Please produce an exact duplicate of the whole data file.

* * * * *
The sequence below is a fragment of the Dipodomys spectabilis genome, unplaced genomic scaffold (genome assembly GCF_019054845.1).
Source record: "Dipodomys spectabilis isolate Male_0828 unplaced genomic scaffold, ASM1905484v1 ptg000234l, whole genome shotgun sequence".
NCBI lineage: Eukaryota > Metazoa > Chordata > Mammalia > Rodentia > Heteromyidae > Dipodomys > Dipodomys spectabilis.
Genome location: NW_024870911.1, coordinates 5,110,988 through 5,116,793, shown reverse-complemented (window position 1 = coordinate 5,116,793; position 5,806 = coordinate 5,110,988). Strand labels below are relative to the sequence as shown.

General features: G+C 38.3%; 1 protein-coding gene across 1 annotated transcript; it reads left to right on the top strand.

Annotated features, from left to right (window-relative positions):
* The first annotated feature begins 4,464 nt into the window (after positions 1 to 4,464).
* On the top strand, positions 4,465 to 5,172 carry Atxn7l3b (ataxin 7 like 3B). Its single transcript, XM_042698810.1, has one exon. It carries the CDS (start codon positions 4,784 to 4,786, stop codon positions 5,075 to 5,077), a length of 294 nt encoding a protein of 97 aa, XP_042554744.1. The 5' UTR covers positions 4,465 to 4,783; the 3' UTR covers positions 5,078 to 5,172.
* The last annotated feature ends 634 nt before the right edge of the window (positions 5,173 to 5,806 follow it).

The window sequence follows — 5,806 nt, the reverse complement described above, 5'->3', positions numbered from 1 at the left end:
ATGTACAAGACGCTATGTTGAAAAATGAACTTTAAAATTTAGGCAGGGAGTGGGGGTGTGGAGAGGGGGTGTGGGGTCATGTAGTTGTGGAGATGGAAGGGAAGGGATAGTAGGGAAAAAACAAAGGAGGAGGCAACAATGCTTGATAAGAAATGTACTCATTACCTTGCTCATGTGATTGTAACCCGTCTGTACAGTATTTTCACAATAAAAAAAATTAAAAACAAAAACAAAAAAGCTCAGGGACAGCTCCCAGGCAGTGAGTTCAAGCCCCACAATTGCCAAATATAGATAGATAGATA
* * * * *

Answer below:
The sequence below is a fragment of the Dipodomys spectabilis genome, unplaced genomic scaffold (genome assembly GCF_019054845.1).
Source record: "Dipodomys spectabilis isolate Male_0828 unplaced genomic scaffold, ASM1905484v1 ptg000234l, whole genome shotgun sequence".
NCBI lineage: Eukaryota > Metazoa > Chordata > Mammalia > Rodentia > Heteromyidae > Dipodomys > Dipodomys spectabilis.
Genome location: NW_024870911.1, coordinates 5,110,988 through 5,116,793, shown reverse-complemented (window position 1 = coordinate 5,116,793; position 5,806 = coordinate 5,110,988). Strand labels below are relative to the sequence as shown.

General features: G+C 38.3%; 1 protein-coding gene across 1 annotated transcript; it reads left to right on the top strand.

Annotated features, from left to right (window-relative positions):
* The first annotated feature begins 4,464 nt into the window (after positions 1 to 4,464).
* On the top strand, positions 4,465 to 5,172 carry Atxn7l3b (ataxin 7 like 3B). Its single transcript, XM_042698810.1, has one exon. It carries the CDS (start codon positions 4,784 to 4,786, stop codon positions 5,075 to 5,077), a length of 294 nt encoding a protein of 97 aa, XP_042554744.1. The 5' UTR covers positions 4,465 to 4,783; the 3' UTR covers positions 5,078 to 5,172.
* The last annotated feature ends 634 nt before the right edge of the window (positions 5,173 to 5,806 follow it).

The window sequence follows — 5,806 nt, the reverse complement described above, 5'->3', positions numbered from 1 at the left end:
ATGTACAAGACGCTATGTTGAAAAATGAACTTTAAAATTTAGGCAGGGAGTGGGGGTGTGGAGAGGGGGTGTGGGGTCATGTAGTTGTGGAGATGGAAGGGAAGGGATAGTAGGGAAAAAACAAAGGAGGAGGCAACAATGCTTGATAAGAAATGTACTCATTACCTTGCTCATGTGATTGTAACCCGTCTGTACAGTATTTTCACAATAAAAAAAATTAAAAACAAAAACAAAAAAGCTCAGGGACAGCTCCCAGGCAGTGAGTTCAAGCCCCACAATTGCCAAATATAGATAGATAGATA